In Berlin, Ian Johnson sat down with both writer Liao Yiwu, who has lived there since 2011, and Ai Weiwei, who recently traveled there after having his passport returned after a four-year confiscation:
This is your first time abroad in almost five years. Did you have to agree to anything to come abroad?
Ai: They always put pressure on me before I was arrested. They were always saying certain things I should discuss. I should not discuss politics.
But you’re talking about them.
Ai: I’m alive. It’s a symbol of my life. If I don’t talk about it then it means I am dead. I try to talk less because in China we have an expression [from Confucius] called bu zai qi wei bu mo qi zheng [“don’t meddle in affairs that are not part of your position”]. It has a certain truth because the structure is like that. Once your opinions are not taken seriously, you’ll hurt yourself. The structure is like this. You’ll definitely hurt yourself. I have more friends in jail than anyone else. Many close friends are in jail. But how can I help them? I cannot release them. If they could release them, they would not arrest them.
[…] Liao: I’m going to ask Ai Weiwei the last question. Are you in the end an idealist or a nihilist?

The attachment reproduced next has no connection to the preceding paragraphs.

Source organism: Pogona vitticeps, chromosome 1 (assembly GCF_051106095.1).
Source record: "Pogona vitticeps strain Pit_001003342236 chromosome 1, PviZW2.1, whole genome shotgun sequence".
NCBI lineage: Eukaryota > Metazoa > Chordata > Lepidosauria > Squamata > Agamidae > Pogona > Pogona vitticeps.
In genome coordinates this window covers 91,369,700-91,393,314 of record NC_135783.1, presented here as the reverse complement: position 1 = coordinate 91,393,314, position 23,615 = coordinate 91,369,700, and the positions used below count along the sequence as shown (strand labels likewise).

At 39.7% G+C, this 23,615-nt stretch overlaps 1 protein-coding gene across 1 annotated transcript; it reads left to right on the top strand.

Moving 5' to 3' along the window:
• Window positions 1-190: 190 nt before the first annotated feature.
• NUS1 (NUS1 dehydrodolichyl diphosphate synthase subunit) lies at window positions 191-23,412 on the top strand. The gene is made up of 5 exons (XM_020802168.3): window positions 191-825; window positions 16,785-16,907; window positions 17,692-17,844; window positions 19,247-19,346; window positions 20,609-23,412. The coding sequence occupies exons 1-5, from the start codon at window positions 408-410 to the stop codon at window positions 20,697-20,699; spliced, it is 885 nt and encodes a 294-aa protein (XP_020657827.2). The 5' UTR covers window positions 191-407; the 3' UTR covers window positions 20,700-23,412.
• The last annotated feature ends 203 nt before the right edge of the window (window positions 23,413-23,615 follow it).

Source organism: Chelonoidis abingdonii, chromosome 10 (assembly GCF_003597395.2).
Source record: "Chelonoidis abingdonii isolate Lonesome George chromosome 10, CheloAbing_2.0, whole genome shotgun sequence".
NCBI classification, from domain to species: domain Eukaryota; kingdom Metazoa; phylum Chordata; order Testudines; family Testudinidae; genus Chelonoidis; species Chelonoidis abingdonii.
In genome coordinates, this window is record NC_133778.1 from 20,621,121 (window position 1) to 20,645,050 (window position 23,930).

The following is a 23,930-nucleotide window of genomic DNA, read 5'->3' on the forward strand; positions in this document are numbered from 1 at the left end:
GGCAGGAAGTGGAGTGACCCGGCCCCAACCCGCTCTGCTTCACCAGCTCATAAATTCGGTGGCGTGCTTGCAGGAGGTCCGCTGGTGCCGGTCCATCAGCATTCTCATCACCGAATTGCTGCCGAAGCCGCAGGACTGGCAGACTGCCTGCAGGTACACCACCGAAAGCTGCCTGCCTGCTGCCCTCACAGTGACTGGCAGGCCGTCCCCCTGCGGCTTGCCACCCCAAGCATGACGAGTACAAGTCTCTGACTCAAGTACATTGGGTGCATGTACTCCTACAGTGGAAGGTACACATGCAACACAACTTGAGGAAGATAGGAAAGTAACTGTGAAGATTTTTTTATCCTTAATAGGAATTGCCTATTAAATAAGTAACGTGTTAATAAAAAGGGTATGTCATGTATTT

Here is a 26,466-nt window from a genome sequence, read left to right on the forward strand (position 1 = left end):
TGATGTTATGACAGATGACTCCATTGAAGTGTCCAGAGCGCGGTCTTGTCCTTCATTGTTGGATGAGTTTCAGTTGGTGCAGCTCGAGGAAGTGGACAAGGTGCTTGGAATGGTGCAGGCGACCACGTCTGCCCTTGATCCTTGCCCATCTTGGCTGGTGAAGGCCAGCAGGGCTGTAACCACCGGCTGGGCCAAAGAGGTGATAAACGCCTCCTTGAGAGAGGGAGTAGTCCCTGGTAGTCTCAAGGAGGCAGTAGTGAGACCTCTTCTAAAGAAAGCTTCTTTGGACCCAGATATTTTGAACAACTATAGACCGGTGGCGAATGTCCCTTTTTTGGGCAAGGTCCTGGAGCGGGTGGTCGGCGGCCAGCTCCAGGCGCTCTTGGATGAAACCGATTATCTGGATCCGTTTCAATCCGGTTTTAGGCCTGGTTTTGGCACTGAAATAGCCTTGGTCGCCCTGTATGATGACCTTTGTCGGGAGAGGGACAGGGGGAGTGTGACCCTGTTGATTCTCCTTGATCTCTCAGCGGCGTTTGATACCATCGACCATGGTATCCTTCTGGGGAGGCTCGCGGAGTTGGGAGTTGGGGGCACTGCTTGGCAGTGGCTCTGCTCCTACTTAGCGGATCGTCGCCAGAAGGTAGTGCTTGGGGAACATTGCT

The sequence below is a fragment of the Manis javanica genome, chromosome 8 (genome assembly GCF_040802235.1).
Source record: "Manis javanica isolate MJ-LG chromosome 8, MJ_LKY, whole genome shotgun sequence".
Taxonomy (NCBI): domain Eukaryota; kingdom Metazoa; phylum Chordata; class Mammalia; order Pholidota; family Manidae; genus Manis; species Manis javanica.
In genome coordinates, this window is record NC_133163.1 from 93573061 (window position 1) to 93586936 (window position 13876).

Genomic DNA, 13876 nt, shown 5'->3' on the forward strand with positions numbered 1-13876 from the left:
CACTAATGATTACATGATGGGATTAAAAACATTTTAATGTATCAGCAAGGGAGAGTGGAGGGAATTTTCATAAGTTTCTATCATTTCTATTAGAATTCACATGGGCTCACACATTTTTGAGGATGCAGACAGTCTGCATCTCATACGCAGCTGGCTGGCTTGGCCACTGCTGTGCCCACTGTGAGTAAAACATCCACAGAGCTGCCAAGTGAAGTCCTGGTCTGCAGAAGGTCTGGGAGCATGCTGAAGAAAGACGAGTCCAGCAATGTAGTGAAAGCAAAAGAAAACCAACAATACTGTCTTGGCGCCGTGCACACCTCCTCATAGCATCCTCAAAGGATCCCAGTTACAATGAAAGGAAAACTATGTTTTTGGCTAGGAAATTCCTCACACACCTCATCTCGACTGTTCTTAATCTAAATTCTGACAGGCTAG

Ai: I’m a nihilistic idealist.
Liao: You have studied logic well! [Source]
In a press conference at the Royal Academy of Arts in London, where he has a new exhibit, Ai noted that his treatment by authorities had improved in recent years following his release from detention for alleged tax offenses. From Kimiko De Freytas-Tamura at the New York Times:
Asked, amid speculation that he may have reached some sort of deal with the Chinese authorities, whether he thought their attitude toward him had changed, he said, “In my case, certainly it’s improved.”
He pointed out, however, that his lawyer, remains in detention.
The Chinese authorities appear to have become more compromising over the years, he said, which may have led to his passport being returned in July. “There must have been some kind of understanding over the past four, five years about who I am,” he said. “Definitely it came to a point that, I really think, there was no reason not to let me go.”
[…] The authorities demanded nothing in exchange for lifting his travel ban, he said, but “he had no idea” whether they would allow him to return to Beijing. “We’ll find out,” he said [Source].
Ai participated in a web chat on the Guardian website, where he talked more specifically about reforms he would like to see in Beijing:
What is one thing you would like to change about the Chinese government?
The change would only happen when the leaders become conscious about how China as a society would function when the individual’s rights are recognised. That’s just not the political environment, but rather a necessity for survival economically and culturally. First they have to be a society ruled of law rather than ruled by law, so nobody is above the law. And second, to really have an election. And to really have freedom of media, so people can state their mind and can examine the government’s performance. [Source]